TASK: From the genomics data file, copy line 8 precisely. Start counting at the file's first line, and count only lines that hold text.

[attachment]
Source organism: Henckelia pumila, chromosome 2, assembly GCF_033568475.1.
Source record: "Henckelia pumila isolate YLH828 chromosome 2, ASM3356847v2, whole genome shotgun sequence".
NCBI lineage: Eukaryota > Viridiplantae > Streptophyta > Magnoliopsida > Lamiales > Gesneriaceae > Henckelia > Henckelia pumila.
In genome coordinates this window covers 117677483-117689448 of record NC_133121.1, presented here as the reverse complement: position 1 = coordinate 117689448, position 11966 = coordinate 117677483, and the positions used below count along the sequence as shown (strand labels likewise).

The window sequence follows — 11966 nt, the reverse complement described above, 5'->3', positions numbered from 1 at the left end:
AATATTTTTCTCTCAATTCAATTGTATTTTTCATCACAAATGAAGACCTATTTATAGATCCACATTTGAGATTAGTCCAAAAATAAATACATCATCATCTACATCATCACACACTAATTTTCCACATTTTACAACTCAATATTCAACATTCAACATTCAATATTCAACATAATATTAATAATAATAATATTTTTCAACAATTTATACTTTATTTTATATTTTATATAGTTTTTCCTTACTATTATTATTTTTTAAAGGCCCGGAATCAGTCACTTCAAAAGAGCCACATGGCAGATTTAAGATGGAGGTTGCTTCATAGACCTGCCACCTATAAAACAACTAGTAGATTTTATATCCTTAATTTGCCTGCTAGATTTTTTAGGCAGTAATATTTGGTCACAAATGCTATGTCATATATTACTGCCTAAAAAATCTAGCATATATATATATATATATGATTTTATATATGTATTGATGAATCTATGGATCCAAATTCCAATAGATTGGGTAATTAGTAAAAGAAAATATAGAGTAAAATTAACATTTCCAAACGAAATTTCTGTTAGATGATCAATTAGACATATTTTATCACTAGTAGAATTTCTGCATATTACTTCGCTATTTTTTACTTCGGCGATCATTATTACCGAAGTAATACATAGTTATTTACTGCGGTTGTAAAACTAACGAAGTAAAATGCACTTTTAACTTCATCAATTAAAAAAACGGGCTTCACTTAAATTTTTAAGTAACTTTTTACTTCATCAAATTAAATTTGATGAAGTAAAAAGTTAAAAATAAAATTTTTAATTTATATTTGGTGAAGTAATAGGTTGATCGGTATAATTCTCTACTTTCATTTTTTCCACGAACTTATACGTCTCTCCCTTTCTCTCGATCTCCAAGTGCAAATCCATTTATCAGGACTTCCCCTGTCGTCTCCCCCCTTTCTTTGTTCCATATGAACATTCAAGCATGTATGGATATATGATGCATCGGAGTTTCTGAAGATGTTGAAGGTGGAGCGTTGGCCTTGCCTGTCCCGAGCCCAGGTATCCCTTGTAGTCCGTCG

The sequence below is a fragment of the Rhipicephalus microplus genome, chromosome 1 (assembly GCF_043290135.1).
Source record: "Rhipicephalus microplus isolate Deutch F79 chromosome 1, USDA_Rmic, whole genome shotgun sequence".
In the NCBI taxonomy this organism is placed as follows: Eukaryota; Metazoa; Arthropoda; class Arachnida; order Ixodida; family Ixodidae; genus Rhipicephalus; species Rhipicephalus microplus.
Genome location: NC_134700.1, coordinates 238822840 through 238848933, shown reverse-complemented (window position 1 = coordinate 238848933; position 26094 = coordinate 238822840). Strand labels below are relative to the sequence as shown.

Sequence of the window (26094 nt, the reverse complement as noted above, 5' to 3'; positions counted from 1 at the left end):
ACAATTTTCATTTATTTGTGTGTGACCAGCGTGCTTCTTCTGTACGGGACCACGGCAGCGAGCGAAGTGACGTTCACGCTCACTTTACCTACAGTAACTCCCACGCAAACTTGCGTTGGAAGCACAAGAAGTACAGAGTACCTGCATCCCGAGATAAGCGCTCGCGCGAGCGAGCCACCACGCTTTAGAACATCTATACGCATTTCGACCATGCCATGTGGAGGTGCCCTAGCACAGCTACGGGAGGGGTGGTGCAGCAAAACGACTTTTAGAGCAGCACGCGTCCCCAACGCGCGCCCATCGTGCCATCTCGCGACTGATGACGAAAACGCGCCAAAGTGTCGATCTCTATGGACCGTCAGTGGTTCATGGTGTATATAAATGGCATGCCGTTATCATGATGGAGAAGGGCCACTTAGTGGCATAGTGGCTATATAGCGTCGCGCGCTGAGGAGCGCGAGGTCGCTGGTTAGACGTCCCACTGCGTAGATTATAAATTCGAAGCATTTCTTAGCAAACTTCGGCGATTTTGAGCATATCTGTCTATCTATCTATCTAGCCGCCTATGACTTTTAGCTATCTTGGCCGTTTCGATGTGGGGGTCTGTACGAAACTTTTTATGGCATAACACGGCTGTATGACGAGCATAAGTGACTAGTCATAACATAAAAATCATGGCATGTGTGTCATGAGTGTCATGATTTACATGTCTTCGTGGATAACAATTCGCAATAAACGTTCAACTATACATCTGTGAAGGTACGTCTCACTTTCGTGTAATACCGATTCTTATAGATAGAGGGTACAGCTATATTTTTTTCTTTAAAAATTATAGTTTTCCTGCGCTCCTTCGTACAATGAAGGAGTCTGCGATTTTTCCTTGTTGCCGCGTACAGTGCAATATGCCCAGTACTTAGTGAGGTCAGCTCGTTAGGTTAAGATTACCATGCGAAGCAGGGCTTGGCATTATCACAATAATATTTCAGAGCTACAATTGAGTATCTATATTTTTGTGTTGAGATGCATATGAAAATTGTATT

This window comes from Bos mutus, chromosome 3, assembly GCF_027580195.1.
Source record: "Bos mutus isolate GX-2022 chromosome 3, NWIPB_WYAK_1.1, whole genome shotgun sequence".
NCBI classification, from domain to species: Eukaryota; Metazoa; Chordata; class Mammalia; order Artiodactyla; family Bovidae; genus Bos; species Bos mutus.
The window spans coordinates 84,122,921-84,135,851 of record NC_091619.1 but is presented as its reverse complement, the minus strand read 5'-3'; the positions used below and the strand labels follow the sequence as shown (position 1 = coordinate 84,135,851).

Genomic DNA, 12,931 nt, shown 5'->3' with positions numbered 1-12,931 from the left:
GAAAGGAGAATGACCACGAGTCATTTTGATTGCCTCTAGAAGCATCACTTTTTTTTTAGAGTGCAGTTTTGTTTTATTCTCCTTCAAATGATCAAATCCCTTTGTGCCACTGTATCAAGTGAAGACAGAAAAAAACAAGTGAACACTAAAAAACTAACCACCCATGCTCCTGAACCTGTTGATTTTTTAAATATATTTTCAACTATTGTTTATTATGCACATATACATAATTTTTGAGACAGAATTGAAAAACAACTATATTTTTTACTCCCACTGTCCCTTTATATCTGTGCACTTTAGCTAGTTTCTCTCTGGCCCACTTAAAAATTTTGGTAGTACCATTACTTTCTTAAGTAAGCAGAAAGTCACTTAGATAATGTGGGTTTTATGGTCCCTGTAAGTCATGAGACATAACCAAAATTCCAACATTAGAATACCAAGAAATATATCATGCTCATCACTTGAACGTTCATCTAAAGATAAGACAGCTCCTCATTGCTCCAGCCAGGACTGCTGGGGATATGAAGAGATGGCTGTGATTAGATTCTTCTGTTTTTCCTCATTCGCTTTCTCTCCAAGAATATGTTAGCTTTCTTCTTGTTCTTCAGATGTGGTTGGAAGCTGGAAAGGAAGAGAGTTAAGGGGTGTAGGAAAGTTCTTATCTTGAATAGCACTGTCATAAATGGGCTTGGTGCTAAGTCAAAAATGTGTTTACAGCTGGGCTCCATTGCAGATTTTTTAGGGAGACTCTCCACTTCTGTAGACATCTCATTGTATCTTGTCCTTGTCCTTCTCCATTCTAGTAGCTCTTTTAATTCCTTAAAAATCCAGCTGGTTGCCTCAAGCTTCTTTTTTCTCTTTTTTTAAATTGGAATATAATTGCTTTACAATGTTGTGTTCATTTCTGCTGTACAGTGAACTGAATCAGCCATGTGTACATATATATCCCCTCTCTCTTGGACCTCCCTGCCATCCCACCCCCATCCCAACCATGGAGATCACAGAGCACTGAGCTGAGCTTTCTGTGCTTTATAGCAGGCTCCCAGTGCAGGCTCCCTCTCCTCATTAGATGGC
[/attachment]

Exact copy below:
Source record: "Rhipicephalus microplus isolate Deutch F79 chromosome 1, USDA_Rmic, whole genome shotgun sequence".